For the first time ever, there was a co-ordinated Caribbean presence at the 57th annual Toronto International Boat Show (TIBS), which ended last weekend.
Organization of Eastern Caribbean States (OECS) member countries Anguilla, Antigua & Barbuda, the British Virgin Islands, Dominica, Grenada, St. Lucia and St. Vincent & the Grenadines (SVG) were represented as a collective at North America’s largest indoor boat show at the Direct Energy Centre.
Some 20 representatives from the public and private yachting sector attended the show under the “Eastern Caribbean Village” banner to promote the OECS islands as a single yachting destination.
A new OECS economic union treaty was ratified in January 2011, paving the way for a single financial and economic space.
“There are a number of sectors that we will be working collaboratively on as we move to make the region a single operating space and one of them is tourism which is a key sector in our region,” said OECS tourism officer, Dr. Lorraine Nicholas. “As a result, we would like to work together as a region to ensure that we derive economies of scale from this sector and ensure that the islands are in a position to benefit in a synergistic manner.”
Dr. Nicholas said the yachting sector provides an ideal opportunity to mobilize the economic union’s shared benefits and is an obvious avenue to develop the OECS as a single economic space.
“The yachting sector is growing exponentially,” she said. “We have recognized that this sector has tremendous economic potential. The demographics of persons who participate in this sector are appealing to us because they belong to the high socio-economic status and we certainly want to tap into that market.”
Close to 90,000 visitors attended this year’s TIBS, which is a pre-eminent selling venue for Canada’s recreational boating industry and the premiere showcase for new products.
“This is an attractive boat show for the OECS countries because of good visiting numbers and the fact that the event falls at a time of year when people are normally busy and looking forward to the business they are going to be getting a year or two ahead,” said John West, a yacht charter operator in SVG and OECS consultant who attended the TIBS as a visitor last year.
An architect in England, West fell in love with SVG while on vacation almost 25 years ago and decide to settle there in 1995.
The TMM Yacht Charters owner said the yachting industry in the OECS and broader Caribbean is flourishing.
“It’s the one single sector of the tourism product that has really held up since the recessionary years of 2008 and 2009 and that is because of the people that charter yachts,” said West. “They are the ones that were least affected by the recession. It’s the only sector right across the OECS that the numbers are steady and gradually increasing.”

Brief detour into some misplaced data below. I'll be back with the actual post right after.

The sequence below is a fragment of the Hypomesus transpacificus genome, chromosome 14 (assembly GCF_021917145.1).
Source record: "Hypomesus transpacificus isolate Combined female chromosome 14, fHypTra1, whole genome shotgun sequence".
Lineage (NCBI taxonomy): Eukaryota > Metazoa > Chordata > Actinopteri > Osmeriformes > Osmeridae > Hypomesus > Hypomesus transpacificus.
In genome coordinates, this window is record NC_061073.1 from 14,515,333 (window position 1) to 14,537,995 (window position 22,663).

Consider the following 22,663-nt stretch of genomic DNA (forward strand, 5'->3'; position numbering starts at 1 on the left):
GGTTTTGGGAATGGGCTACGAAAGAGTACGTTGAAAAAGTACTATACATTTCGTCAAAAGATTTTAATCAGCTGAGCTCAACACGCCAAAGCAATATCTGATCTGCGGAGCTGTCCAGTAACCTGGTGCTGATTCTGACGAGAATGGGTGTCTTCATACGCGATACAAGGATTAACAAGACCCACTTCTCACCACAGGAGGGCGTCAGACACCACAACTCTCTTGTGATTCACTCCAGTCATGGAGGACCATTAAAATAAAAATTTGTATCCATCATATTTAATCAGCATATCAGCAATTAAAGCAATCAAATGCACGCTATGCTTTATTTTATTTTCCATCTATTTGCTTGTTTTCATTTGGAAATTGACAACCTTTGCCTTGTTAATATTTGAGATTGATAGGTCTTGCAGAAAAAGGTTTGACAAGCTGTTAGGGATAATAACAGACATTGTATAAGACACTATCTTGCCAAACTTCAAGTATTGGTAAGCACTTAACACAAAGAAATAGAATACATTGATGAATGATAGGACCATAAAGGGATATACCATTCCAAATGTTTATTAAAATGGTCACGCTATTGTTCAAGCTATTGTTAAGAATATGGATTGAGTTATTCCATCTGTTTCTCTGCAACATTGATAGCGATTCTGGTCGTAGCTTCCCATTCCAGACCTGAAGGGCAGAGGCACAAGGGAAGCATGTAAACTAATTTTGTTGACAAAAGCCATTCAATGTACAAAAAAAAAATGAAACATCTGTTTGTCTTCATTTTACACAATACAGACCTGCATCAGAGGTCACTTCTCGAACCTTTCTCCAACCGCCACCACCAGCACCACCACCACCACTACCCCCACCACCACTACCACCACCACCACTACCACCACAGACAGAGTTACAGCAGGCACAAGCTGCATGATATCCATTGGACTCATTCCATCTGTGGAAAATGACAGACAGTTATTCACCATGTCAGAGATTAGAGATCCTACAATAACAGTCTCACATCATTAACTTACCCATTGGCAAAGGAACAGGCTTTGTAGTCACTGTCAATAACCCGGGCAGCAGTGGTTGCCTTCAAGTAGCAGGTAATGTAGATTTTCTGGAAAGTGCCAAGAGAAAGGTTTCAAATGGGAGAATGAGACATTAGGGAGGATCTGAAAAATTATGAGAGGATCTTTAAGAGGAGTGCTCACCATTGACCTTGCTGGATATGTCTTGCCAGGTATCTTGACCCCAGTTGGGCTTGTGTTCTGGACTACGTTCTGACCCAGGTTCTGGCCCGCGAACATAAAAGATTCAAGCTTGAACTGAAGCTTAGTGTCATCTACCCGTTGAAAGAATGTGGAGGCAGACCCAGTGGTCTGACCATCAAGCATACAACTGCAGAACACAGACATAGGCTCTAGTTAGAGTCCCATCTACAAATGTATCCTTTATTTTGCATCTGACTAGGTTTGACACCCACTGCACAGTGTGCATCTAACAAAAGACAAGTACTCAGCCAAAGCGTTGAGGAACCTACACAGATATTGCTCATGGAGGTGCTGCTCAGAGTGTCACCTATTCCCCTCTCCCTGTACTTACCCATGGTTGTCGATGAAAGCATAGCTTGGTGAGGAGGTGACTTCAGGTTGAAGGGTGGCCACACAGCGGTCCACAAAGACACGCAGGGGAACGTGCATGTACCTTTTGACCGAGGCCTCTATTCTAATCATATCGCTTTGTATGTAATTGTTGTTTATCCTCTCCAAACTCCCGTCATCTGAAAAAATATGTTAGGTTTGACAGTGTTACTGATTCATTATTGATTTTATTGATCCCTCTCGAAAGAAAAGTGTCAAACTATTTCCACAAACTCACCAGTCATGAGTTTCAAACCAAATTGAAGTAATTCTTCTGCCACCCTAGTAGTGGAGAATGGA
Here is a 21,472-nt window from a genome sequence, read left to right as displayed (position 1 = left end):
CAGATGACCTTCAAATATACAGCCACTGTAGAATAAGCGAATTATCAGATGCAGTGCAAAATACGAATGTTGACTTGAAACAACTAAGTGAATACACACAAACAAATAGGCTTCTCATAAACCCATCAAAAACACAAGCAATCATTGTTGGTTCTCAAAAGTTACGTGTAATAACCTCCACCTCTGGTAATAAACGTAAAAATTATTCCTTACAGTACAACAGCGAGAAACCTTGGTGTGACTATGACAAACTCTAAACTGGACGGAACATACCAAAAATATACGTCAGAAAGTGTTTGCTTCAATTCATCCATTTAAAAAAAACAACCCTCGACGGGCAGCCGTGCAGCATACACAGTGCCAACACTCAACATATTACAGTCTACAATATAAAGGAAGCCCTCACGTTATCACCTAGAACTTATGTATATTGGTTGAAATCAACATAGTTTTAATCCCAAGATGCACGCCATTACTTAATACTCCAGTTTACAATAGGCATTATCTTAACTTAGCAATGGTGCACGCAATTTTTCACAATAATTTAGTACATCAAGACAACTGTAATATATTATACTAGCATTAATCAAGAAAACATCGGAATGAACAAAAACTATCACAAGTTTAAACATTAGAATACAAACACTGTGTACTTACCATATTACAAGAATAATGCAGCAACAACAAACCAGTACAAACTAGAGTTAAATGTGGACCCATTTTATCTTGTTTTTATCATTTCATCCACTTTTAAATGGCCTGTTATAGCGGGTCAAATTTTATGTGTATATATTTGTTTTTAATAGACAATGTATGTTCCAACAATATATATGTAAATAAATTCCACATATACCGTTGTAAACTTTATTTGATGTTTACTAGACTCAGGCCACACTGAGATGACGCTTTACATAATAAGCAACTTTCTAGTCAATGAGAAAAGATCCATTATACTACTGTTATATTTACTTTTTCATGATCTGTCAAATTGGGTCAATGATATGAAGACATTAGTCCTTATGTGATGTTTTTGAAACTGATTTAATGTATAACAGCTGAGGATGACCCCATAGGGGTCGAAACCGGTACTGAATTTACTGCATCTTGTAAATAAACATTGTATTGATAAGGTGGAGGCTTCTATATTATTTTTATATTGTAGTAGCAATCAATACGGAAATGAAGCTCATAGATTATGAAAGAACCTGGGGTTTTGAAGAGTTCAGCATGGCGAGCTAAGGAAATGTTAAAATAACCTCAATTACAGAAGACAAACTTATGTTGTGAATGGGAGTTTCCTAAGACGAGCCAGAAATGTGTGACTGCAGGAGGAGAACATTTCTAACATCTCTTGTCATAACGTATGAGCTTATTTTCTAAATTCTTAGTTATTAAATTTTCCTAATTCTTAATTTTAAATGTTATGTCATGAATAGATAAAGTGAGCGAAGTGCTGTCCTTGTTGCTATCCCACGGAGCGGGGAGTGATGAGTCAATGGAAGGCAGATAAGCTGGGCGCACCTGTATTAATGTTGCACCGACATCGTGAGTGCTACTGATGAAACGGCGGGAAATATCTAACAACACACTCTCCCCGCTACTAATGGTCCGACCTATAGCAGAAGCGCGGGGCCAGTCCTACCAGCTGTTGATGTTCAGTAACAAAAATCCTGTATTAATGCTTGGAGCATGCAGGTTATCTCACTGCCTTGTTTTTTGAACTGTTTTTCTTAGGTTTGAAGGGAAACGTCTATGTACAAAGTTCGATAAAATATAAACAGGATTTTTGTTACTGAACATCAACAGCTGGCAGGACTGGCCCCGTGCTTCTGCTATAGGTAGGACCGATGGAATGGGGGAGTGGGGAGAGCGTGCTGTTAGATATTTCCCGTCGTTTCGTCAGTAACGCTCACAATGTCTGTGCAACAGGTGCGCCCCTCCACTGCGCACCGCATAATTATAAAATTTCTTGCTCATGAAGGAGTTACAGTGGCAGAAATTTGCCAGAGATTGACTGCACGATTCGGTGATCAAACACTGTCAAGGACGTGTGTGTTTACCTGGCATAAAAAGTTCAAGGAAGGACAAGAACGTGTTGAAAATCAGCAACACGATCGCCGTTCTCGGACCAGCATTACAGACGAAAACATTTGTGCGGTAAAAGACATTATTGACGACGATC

James Pascall, an Englishman who has been living in Grenada for the past 16 years, agreed with West.
“An economic report from a consultant published last year showed that in 2012, the yachting industry contributed almost Can$65 million to the Grenadian economy,” said Pascall, who is the director of Horizon Yacht Charters and Horizon Motor Yachts. “That’s very significant when you compare it with the cruise ship industry which accounted for about half that total. Many yacht people want to come to Grenada because it’s a beautiful location on the doorstep of the Grenadines with stunning sunsets, unspoilt islands, turquoise waters, secret bays, hidden anchorages and breathtaking vistas.
This was Pascall’s third visit to the TIBS.
“In 2013, I came up representing the private industry of Grenada through a grant we obtained from the Marine and Yachting Association of Grenada,” he said. “That was a successful show for us because we had a number of Caribbean countries around us participating in that show. It was a little bit like the field we have here in that people could come in and enjoy a Caribbean-style presentation.
“Last year, Grenada, Antigua & Barbuda and St. Vincent & the Grenadines were here in different locations and it didn’t work well because we were completely diluted. It was a massive achievement by the OECS that we obtained funding from the European Union to jointly market ourselves and come to shows like this one. The significant part about this boat show is that it’s the most cost-effective and easiest away of tapping into the Canadian market and creating awareness of our product which, in this case, is our sailing destination. As a whole, we carry far more weight than we would ever do if we were presenting on an individual country basis.”
Funding for the OECS to attend the TIBS was provided under the 10th European Development Fund initiative.
This is the second major boat show that the OECS has attended. Last October, the eastern Caribbean was represented at the Annapolis Boat Show in Maryland.
“We conducted a survey at that boat show and found that while most people know about the individual islands, many were unaware of the OECS’s existence,” said Nicholas, who is based in St. Lucia. “So events like the Toronto International Boat Show give us an opportunity not only to promote our yachting sector, but also sell the OECS and its islands as a single venue.”
Under the Treaty of Basseterre signed in 1981, the OECS alliance was created to, among other things, promote economic integration and establish arrangements for joint overseas representation and common services.